Sources said that the police are keeping a close eye on the movement of farmers’ leaders heading the agitation.

The Ambala police issued a notice to petrol pump owners asking them not to give petrol and diesel to people in cans and drums. They were specifically asked not to give petrol and diesel to those vehicles which had farmers’ union flags on them.

Meanwhile, the Haryana Police also issued notices to around 20 leaders of the Bhartiya Kisan Union (Shaheed Bhagat Singh) in Ambala district. A farmers’ union leader, who too was issued a notice, said that the Haryana Police had even asked them to furnish details about their bank accounts before February 10, failing which they would face action.

The notices, which The Wire has seen, have been issued under Haryana Recovery of Damages of Property During Disturbance of Public Order Act 2021 and under section 69 of Haryana Police Act 2007, under which it was mandatory to take permission before giving a call for meeting or gathering on the road, which was public property.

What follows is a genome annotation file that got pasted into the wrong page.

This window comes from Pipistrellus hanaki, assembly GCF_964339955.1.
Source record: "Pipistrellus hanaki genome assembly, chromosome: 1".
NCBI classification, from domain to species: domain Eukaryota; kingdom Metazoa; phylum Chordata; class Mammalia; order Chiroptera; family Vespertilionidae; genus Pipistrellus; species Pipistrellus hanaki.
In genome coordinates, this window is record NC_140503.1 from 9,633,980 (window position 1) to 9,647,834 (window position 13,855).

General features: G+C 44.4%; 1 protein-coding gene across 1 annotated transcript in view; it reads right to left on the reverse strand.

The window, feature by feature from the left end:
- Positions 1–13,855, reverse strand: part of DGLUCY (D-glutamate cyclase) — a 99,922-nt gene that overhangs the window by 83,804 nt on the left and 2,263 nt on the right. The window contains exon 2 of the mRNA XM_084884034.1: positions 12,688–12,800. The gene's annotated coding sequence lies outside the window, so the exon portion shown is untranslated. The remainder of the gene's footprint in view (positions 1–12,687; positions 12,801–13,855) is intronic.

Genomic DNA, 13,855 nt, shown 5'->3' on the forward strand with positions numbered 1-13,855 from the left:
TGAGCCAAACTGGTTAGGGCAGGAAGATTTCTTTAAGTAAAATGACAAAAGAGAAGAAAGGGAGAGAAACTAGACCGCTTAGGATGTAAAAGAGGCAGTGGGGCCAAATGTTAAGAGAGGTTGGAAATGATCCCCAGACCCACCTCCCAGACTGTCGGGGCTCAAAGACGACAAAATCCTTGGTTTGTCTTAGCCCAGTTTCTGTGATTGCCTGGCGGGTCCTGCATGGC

Earlier, BKU (SBS) spokesperson Tejveer Singh Ambala had said, “On one hand the Haryana police was targeting farmers by issuing them notices and asking petrol pump owners not to give them petrol and diesel, on the other hand the Central government ministers were holding meetings with us. This shows that Delhi fears the farmers. We will be moving to Delhi on February 13. We have won the battle.”

Tejveer also said that Prime Minister Narendra Modi had started his first ‘Chai pe Charcha’ programme from Yavatmal in Maharashtra and as per a recent report, the number of farmer suicides have gone up in the Marathwada region, which shows the grim side of the farm crisis in India.